|Home - CEO Spotlight - Nov 04 Issue
CEO Spotlight: Phillip Dunkelberger, PGP Corporation
By Angel Mehta, Managing Director, Sterling-Hoffman Executive Search
Angel Mehta: How has your Sales background influenced the kind of CEO you've become?
Phillip Dunkelberger: It made me customer-focused. There's an old adage that nothing happens in business until somebody sells something. In reality, a lot happens before something gets sold. I believe in forecasting everything, not just revenue. We forecast product builds, marketing spend, and return on investment. When I'm in charge, managers are held to the kind of metrics I first learned in Sales. The best source of information is your customers. As much as I like the analysts…
Angel Mehta: Like the Gartners of the world?
Phillip Dunkelberger: Right…they're very good. But nothing beats a good customer round table for getting product and marketplace feedback. So it's one of the core things on which I spend my time as CEO. Realizing that the customer is why we are in business…that OUR goal is to improve what THEY do… that's the fundamental thing that sales teaches you as a CEO.
Angel Mehta: Does that mean that CEO's who lack the Sales experience are at a disadvantage?
Phillip Dunkelberger: Very few entrepreneurs / founders grow a company from start to finish without changing jobs a few times and getting broader experience. At different stages of the company, a CEO has to have different capabilities. You have to have good financial discipline and metrics; you need to understand the technology from an engineer's standpoint; you must understand your customer's support and operations issues.
But the key is how much revenue you generate. Ultimately, what you're called on to do is increase shareholder value. A sales background helps you understand how to get the entire company to focus process-wise on acquiring, supporting, and enriching our customers. If you do that well enough, everything else will take of itself.
Angel Mehta: I ask everyone about CEO DNA, as if the qualities to be a successful CEO are 'in the blood', to some degree. But at this point I'm wondering…is there even such a thing as CEO DNA?
Phillip Dunkelberger: I think that it's a great question…there are really two aspects to it. One is leadership. The other is people-skills. There's an old leadership adage that states that managers do things right, but leaders do the right things. As a CEO, you must do the right things. You must motivate your people. You have to make people believe they can do things that they don't think they can do, especially in start-ups.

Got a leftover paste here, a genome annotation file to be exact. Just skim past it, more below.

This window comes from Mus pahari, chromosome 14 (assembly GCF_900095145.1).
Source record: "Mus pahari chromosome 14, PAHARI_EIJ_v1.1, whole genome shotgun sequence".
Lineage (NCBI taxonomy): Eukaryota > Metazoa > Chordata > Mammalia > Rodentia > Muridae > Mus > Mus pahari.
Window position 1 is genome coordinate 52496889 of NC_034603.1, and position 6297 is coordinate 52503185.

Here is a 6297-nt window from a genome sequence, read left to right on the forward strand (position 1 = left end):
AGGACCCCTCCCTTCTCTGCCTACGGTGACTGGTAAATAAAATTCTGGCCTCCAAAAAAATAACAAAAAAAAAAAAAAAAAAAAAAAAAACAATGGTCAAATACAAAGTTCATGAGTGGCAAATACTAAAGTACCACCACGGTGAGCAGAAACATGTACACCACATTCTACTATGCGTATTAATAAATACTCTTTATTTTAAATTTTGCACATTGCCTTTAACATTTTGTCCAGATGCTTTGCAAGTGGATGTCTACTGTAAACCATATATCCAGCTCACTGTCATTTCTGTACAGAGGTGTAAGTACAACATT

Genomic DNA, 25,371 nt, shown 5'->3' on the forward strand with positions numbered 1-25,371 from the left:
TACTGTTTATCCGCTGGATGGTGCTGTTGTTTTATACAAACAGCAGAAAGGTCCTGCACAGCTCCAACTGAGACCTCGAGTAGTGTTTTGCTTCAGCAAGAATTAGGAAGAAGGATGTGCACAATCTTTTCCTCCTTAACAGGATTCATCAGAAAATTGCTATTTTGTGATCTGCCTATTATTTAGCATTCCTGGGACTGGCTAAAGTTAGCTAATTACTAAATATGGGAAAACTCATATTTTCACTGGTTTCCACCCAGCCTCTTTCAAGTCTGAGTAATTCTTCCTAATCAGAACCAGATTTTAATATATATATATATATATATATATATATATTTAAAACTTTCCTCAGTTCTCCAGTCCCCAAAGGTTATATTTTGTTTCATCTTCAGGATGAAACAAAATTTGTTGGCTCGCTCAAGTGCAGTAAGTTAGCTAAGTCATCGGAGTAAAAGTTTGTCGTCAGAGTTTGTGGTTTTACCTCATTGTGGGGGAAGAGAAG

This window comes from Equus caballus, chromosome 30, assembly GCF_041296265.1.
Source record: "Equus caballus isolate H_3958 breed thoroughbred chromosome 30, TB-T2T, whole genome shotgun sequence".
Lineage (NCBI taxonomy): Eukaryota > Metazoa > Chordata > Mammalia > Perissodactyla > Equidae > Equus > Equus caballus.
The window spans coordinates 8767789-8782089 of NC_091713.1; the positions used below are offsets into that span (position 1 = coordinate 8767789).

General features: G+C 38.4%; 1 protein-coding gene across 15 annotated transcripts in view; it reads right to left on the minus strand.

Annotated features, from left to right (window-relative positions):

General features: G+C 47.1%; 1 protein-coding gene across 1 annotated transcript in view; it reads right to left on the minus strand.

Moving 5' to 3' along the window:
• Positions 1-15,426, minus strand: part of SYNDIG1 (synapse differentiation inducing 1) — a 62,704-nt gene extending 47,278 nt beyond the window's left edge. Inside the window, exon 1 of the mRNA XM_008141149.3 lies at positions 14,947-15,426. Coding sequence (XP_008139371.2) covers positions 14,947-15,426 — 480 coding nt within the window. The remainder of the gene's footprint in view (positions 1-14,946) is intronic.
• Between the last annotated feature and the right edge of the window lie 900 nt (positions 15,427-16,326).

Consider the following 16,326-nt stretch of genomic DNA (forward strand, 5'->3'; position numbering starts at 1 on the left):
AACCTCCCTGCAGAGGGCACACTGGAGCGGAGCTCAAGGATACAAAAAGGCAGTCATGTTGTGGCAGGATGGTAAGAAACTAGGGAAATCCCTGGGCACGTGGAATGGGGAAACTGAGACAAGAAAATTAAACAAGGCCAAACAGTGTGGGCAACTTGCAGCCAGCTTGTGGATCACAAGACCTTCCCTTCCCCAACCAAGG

Angel Mehta: Every CEO lacks something…what were your weaker areas?
Phillip Dunkelberger: If I look in the mirror and ask, "What don't I do well?", I end up answering: Finance. To compensate, I hired great people in that area. As a CEO, you must have a working knowledge of revenue recognition, auditing, and corporate governance. But you need somebody on your team that lives and breathes this sort of thing every day - so they can make you better at it.
Angel Mehta: Do you insist on making the final decision after collecting information from your team, or are you the kind of CEO who says, "You know what: you just make the decision since you know more about it than I do."
Phillip Dunkelberger: I think that's a style issue. But if you hire good people who have the expertise, you should let them do their jobs. When I started PGP Corporation, I had approximately 22 days from the time we closed on the assets to the time we went live. In that short time, we had to get a website up and start taking orders and get a product updated that hadn't been touched in 6 months. That kind of situation requires you to let people do their jobs.
But, and this is the important point: ultimately I'M responsible for all the decisions that get made, whether I make them or not. When things don't go well, it's my fault…PERIOD. I'm accountable to the shareholders for what happens because I'm CEO. There are many CEOs who might blame a breakdown in a particular function…
Angel Mehta: The VP of Sales couldn't deliver… the CTO couldn't get the product out…
Phillip Dunkelberger: Exactly. But guess what: I manage those people and probably hired them as well. So if it goes wrong, it's my fault.
Angel Mehta: You and I were talking once and I remember you saying that one of the lessons you learned from John Laing is that you're never as good as your numbers and you're never as bad as your numbers. Does that mean you have something other than numbers to measure your VP of Sales by?
Phillip Dunkelberger: I believe salespeople must do more than sell. That's the difference between sales managers, and sales reps. Many of the guys who became Sales VPs were good sales reps but didn't know what 'customer success" meant. They were focused on the next deal, not on making current customers successful. So yes, I measure my VP of Sales on customer satisfaction, successful deployments, customer references - though revenue, of course, is still the primary metric.